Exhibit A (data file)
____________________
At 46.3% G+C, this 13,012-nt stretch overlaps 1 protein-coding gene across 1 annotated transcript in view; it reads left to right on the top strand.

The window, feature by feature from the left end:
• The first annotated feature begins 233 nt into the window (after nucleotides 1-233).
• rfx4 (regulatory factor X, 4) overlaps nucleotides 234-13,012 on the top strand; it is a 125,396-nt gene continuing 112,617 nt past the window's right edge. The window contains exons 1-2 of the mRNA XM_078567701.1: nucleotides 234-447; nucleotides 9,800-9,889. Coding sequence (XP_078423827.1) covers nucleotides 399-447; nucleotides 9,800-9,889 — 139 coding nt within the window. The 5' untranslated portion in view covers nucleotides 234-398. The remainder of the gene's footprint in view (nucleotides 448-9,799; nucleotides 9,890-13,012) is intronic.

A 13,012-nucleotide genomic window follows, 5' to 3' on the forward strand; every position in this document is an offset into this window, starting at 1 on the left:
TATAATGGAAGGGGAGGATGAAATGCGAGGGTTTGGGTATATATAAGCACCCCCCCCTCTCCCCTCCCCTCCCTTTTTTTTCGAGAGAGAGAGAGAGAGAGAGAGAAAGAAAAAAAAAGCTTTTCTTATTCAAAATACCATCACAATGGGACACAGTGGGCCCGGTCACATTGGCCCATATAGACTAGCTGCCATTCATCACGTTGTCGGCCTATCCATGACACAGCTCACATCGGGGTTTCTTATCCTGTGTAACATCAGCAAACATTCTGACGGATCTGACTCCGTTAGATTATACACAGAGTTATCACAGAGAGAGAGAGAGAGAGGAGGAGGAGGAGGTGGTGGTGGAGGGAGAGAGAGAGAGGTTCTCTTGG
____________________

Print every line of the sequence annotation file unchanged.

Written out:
At 46.3% G+C, this 13,012-nt stretch overlaps 1 protein-coding gene across 1 annotated transcript in view; it reads left to right on the top strand.

The window, feature by feature from the left end:
• The first annotated feature begins 233 nt into the window (after nucleotides 1-233).
• rfx4 (regulatory factor X, 4) overlaps nucleotides 234-13,012 on the top strand; it is a 125,396-nt gene continuing 112,617 nt past the window's right edge. The window contains exons 1-2 of the mRNA XM_078567701.1: nucleotides 234-447; nucleotides 9,800-9,889. Coding sequence (XP_078423827.1) covers nucleotides 399-447; nucleotides 9,800-9,889 — 139 coding nt within the window. The 5' untranslated portion in view covers nucleotides 234-398. The remainder of the gene's footprint in view (nucleotides 448-9,799; nucleotides 9,890-13,012) is intronic.

A 13,012-nucleotide genomic window follows, 5' to 3' on the forward strand; every position in this document is an offset into this window, starting at 1 on the left:
TATAATGGAAGGGGAGGATGAAATGCGAGGGTTTGGGTATATATAAGCACCCCCCCCTCTCCCCTCCCCTCCCTTTTTTTTCGAGAGAGAGAGAGAGAGAGAGAGAAAGAAAAAAAAAGCTTTTCTTATTCAAAATACCATCACAATGGGACACAGTGGGCCCGGTCACATTGGCCCATATAGACTAGCTGCCATTCATCACGTTGTCGGCCTATCCATGACACAGCTCACATCGGGGTTTCTTATCCTGTGTAACATCAGCAAACATTCTGACGGATCTGACTCCGTTAGATTATACACAGAGTTATCACAGAGAGAGAGAGAGAGAGGAGGAGGAGGAGGTGGTGGTGGAGGGAGAGAGAGAGAGGTTCTCTTGG